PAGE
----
In what is surely a unique case in history, Rutenberg’s electrification proposal specified his vision not only for the electric grid but also for the state fit to contain it. In his proposal, he stated that his plans were “defining the boundaries of Palestine” because “this work cannot be accomplished on territory that is not under Palestinian control.”
To accommodate Rutenberg, the British departed from the notion that the Jordan would constitute the border between Palestine and Transjordan. A large triangle of land on the river’s eastern bank was retained for Palestine. Curiously, this triangle didn’t include the powerhouse itself, which ended up in Transjordanian territory, while the remainder of the installation – canals, dams, etc. – were located on Palestinian territory.
The British also accommodated Rutenberg’s vision in the north. Through drawn-out negotiations with the French, who held a mandate for Syria and Lebanon, they were able to push Palestine’s borders significantly north and east to include more of the Jordan tributaries. The British met strenuous resistance not just from their French interlocutors, but also from their own chief negotiator, who in a letter to the Colonial Office fumed that the inclusion of the Sea of Galilee in Palestine was “an obnoxious intrusion, or an irritant boil.”
The secret behind Rutenberg’s success was an extraordinary ability to capture the imagination of colonial officials and the international community, by making his technological project appear essential to a colonial apparatus that saw centralized, large-scale technological projects as the engines of economic development and civilizational advancement. In great technical detail, he demonstrated how his project would spur economic development, generating “moral and material” progress in Palestine while boosting global commerce.
The crown jewel in Rutenberg’s projected power system was the hydroelectrical powerhouse on the Jordan, which promised to produce electricity ten times above current demand. In another time and place, this would have stoked fears of overproduction. But Rutenberg, following the training he’d received at the St Petersburg Polytechnical Institute, sold the project’s scale based on the promise of an industrialized – and therefore civilized – Palestine.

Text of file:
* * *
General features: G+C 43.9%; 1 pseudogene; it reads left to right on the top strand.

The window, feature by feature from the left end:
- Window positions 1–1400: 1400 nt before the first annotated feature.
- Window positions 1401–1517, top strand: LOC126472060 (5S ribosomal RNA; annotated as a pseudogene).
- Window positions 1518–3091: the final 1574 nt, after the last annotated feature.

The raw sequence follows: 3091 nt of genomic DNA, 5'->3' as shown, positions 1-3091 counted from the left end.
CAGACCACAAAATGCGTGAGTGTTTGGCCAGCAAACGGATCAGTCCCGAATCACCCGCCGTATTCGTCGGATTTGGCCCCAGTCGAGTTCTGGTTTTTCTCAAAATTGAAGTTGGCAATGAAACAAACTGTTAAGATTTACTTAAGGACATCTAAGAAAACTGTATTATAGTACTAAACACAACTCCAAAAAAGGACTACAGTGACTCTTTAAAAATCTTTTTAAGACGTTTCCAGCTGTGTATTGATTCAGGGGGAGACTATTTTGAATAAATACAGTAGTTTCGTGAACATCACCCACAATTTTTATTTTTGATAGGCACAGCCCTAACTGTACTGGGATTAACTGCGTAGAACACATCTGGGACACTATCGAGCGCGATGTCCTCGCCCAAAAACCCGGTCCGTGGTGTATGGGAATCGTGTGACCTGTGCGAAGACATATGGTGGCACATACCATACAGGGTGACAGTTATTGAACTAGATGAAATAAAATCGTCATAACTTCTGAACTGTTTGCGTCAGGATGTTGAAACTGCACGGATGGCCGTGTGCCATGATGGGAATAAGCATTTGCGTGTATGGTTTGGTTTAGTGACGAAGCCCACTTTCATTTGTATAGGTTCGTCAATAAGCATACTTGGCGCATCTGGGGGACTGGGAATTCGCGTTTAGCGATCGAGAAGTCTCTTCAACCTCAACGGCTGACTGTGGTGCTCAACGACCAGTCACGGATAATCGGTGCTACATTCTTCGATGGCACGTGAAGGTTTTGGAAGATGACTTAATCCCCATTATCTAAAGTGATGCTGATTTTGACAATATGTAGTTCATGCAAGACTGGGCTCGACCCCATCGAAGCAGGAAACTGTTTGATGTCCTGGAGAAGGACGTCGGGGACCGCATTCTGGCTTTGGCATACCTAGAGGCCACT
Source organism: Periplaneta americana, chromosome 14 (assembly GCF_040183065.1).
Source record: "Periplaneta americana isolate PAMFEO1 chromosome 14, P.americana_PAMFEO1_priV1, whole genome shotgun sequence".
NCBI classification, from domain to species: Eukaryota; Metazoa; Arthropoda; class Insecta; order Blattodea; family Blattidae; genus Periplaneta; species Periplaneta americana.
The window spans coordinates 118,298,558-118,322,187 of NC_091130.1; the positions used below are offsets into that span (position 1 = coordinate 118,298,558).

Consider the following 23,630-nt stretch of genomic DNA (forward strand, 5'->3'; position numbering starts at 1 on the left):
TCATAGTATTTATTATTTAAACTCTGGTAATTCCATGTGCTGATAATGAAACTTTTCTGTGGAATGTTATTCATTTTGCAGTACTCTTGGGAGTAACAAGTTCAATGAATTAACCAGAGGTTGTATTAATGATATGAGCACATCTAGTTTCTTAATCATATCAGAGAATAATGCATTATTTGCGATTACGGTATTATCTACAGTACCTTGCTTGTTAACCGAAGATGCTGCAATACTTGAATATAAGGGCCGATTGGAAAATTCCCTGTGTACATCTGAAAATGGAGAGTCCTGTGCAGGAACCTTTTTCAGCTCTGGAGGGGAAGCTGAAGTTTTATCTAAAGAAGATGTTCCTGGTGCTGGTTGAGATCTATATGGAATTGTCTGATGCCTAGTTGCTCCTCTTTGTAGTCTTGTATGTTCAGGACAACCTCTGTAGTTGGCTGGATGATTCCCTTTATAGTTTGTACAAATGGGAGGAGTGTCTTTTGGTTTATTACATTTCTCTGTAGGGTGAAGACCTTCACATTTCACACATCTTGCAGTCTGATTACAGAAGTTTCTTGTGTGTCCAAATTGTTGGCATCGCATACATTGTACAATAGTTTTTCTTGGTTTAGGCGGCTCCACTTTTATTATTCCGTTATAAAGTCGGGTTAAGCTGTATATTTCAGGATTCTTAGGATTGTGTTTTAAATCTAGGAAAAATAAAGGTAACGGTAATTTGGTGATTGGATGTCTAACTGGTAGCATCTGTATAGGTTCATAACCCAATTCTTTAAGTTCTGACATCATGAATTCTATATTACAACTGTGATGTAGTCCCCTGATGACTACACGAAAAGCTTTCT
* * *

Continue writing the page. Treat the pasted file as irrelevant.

It took years before it dawned on the British that by making these border concessions they had created a situation rife with complications. In 1924, Hubert Young, a Middle East Department official, took a closer look at the situation and concluded that what the British had done was tantamount to “throwing a part of Transjordan into Palestine.”
Changing the border to include east bank land in Palestine soon came to be regarded as a serious blunder. Yet in typical British imperial fashion, this did not prompt any effort to rectify the situation. Instead, the British and its mandatory subjects muddled through as best they could until the situation deteriorated beyond repair.
Rutenberg, the quick-footed systems entrepreneur that he was, flourished in this uncertain environment. In 1927, the cash-strapped Abdallah agreed to sell him 1,500 acres of land across the Jordan River. Rutenberg paid Abdallah twice what he’d paid on the Palestinian side, but in return the king also promised to clear the land of Arab cultivators. It proved the start of a beautiful friendship. For the rest of their lives, Abdallah and Rutenberg exchanged cards on important occasions, and the Arab ruler often summered with his family in Rutenberg’s white villa by the powerhouse.
Not only was Rutenberg’s technical plan the single most important influence in determining Palestine’s borders; he had also managed what no other Jewish or Zionist body had, by buying a substantial plot of land across the Jordan River, an area that was supposed to be out of bounds of Zionist activity. As soon as the deal was finalized, Rutenberg sold part of the land to a Zionist settlement agency. “The colonists who will live in these houses,” Rutenberg promised, “will be, of course, in exceptionally good conditions, having at their disposal electricity and water as much as they like and very cheap.” For Rutenberg, this was a two-birds proposition: it established a Zionist beachhead across the Jordan and it created a protective buffer of Jewish settlements around his works.